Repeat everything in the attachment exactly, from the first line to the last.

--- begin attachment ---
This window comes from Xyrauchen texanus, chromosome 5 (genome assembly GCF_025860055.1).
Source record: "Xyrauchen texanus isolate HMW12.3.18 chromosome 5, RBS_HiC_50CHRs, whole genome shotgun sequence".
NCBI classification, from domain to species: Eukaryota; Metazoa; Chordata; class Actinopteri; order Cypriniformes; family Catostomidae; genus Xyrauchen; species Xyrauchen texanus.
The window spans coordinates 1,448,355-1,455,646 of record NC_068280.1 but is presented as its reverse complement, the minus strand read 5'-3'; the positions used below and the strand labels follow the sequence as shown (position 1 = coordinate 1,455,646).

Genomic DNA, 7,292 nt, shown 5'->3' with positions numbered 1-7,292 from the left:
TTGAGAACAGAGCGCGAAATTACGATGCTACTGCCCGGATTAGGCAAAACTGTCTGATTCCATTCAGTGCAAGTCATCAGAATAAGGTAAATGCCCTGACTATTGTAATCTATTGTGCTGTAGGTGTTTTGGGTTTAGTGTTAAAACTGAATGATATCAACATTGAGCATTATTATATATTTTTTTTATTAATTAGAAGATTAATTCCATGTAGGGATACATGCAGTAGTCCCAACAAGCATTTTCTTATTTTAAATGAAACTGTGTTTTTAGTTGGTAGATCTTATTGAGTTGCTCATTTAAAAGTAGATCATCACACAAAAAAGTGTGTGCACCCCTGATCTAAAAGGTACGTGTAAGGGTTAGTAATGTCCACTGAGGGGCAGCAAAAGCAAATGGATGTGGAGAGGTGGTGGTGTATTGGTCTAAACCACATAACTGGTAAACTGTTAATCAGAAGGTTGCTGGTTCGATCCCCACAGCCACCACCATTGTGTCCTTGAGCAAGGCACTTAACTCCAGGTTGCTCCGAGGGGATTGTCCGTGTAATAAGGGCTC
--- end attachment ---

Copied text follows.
This window comes from Xyrauchen texanus, chromosome 5 (genome assembly GCF_025860055.1).
Source record: "Xyrauchen texanus isolate HMW12.3.18 chromosome 5, RBS_HiC_50CHRs, whole genome shotgun sequence".
NCBI classification, from domain to species: Eukaryota; Metazoa; Chordata; class Actinopteri; order Cypriniformes; family Catostomidae; genus Xyrauchen; species Xyrauchen texanus.
The window spans coordinates 1,448,355-1,455,646 of record NC_068280.1 but is presented as its reverse complement, the minus strand read 5'-3'; the positions used below and the strand labels follow the sequence as shown (position 1 = coordinate 1,455,646).

Genomic DNA, 7,292 nt, shown 5'->3' with positions numbered 1-7,292 from the left:
TTGAGAACAGAGCGCGAAATTACGATGCTACTGCCCGGATTAGGCAAAACTGTCTGATTCCATTCAGTGCAAGTCATCAGAATAAGGTAAATGCCCTGACTATTGTAATCTATTGTGCTGTAGGTGTTTTGGGTTTAGTGTTAAAACTGAATGATATCAACATTGAGCATTATTATATATTTTTTTTATTAATTAGAAGATTAATTCCATGTAGGGATACATGCAGTAGTCCCAACAAGCATTTTCTTATTTTAAATGAAACTGTGTTTTTAGTTGGTAGATCTTATTGAGTTGCTCATTTAAAAGTAGATCATCACACAAAAAAGTGTGTGCACCCCTGATCTAAAAGGTACGTGTAAGGGTTAGTAATGTCCACTGAGGGGCAGCAAAAGCAAATGGATGTGGAGAGGTGGTGGTGTATTGGTCTAAACCACATAACTGGTAAACTGTTAATCAGAAGGTTGCTGGTTCGATCCCCACAGCCACCACCATTGTGTCCTTGAGCAAGGCACTTAACTCCAGGTTGCTCCGAGGGGATTGTCCGTGTAATAAGGGCTC